A cyclist had a pleasant surprise after he found out that police had recovered his bike before he'd even realised it had been stolen.
The Thames Valley Police South Oxfordshire and Vale of White Horse local policing area posted a photo of the recovered Felt bike on March 20, saying that the bike had been recovered the previous day and was suspected of being stolen.
Admittedly, with the name Jon Patterson written on a sticker on the top tube, officers could well have done a bit of investigating to track down the owner themselves, but thankfully the post was spotted by friends of Mr Patterson after it was shared on social media.
Writing in reply to the Facebook post, Emma Paterson, Jon's wife, wrote:"Thanks everyone for commenting/sharing - it’s my husband's bike. Have just checked our garage and [the] door has been broken. Will be calling this evening."
The local police confirmed that the bike had been reunited with its owner, writing on Twitter: "GOOD NEWS the owner of the suspected stolen bike seized on Monday in the Wantage area has been found! They didn't realise it was stolen and when they saw the post on social media checked their garage to find out it had been broken into! Pls check security #reunited #goodnews"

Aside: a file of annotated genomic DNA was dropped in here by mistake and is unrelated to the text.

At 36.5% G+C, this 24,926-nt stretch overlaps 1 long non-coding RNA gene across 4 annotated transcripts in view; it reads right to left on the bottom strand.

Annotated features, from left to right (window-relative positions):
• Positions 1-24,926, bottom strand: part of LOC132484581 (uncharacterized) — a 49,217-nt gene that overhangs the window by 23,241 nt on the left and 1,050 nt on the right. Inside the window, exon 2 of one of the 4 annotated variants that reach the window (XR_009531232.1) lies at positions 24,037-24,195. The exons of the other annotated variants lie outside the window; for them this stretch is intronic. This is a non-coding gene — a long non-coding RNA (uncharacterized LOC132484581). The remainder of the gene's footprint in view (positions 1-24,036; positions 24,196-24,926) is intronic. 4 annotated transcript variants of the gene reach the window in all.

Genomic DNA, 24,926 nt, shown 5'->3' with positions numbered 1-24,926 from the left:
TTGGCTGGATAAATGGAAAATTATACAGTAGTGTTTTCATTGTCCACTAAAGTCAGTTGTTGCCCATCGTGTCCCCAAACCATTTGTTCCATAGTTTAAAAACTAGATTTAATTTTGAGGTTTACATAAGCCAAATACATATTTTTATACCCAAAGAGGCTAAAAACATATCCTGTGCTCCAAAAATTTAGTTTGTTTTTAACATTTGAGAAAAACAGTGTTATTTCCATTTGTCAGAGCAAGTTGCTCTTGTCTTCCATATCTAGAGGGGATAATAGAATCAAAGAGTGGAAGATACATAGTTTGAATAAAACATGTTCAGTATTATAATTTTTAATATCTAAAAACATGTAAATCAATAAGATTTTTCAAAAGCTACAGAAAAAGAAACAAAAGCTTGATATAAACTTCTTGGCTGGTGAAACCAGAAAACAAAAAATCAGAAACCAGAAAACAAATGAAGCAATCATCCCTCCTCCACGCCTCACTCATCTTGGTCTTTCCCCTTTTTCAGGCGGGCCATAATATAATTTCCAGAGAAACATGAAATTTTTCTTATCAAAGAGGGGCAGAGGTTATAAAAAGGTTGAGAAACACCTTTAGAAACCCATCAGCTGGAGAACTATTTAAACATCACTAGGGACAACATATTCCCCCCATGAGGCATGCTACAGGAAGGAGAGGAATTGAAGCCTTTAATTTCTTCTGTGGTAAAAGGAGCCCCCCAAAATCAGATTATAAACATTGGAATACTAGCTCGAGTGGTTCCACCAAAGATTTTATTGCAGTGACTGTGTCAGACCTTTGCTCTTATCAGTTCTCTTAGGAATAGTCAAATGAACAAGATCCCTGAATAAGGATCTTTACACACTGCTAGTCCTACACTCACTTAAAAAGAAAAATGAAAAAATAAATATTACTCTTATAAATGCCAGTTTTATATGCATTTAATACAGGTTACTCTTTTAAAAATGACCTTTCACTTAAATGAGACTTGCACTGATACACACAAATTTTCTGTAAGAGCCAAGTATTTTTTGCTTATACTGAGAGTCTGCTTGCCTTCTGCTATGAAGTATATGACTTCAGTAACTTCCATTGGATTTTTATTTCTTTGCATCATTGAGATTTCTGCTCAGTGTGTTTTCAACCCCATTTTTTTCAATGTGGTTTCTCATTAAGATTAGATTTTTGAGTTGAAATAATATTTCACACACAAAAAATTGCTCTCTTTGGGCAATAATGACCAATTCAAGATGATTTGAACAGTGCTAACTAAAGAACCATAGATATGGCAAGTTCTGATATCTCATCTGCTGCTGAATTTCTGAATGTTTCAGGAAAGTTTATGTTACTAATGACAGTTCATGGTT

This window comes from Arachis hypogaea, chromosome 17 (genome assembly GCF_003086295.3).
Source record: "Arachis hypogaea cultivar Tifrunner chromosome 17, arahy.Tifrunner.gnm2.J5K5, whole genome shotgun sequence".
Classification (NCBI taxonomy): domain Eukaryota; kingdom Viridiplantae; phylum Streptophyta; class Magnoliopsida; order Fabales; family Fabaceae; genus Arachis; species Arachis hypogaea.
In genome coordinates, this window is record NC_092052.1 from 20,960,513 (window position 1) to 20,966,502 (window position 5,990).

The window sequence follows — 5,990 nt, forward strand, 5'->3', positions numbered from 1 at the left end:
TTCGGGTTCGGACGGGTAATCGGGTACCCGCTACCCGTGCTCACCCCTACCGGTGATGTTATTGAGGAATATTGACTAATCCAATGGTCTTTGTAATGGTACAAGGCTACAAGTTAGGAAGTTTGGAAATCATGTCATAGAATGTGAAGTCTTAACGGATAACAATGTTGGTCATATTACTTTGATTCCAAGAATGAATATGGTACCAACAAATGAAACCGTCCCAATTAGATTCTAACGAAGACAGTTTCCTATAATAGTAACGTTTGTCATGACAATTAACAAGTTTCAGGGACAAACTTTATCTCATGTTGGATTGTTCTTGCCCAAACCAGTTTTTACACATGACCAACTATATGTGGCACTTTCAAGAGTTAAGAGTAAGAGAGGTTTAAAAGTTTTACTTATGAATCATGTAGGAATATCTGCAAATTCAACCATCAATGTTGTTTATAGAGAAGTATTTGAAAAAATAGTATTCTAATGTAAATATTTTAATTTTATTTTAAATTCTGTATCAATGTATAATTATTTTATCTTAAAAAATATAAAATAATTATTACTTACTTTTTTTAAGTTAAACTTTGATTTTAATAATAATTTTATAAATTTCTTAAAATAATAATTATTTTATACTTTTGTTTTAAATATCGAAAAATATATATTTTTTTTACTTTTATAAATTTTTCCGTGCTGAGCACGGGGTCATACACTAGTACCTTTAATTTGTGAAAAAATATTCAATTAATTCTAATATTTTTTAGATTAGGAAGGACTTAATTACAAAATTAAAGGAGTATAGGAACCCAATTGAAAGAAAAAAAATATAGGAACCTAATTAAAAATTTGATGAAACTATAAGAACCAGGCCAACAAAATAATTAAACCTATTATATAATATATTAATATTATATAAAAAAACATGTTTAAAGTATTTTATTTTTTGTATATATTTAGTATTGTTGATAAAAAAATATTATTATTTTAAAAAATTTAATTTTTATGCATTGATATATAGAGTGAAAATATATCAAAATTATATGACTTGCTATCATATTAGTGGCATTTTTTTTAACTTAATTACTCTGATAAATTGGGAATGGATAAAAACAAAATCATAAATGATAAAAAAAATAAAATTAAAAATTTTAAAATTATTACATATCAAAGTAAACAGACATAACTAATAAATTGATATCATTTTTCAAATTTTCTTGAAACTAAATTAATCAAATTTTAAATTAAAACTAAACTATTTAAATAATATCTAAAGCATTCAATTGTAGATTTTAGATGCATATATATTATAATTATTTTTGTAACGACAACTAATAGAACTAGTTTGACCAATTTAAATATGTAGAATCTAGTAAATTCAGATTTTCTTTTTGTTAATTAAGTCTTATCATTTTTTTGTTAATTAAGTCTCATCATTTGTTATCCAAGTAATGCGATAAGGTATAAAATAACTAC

It's not just ordinary punters who are targetted by bike thieves. Katusha-Alpecin rider Alex Dowsett had thieves break into his house and make off with his Canyon Speedmax time trial bike, speaking about how the incident had left him shaken and feeling unsafe in his own house.
Unfortunately, stolen bikes being returned to their owners is not a regular occurrence, with nearly 300,000 bikes being stolen each year in the UK but the vast majority of these never being recovered and many thefts not being reported to police.
Seven men jailed for stealing bikes worth £70k from Rutland Cycling shop
Police caught the gang of thieves who had stolen 23 bikes from the chain store in Grafham Water
By Ryan Dabbs •
These are all the teams applying for WorldTeam and Women’s WorldTeam status next year
Qhubeka-NextHash miss the first deadline, as five women’s teams apply to step up to the top level
By Alex Ballinger •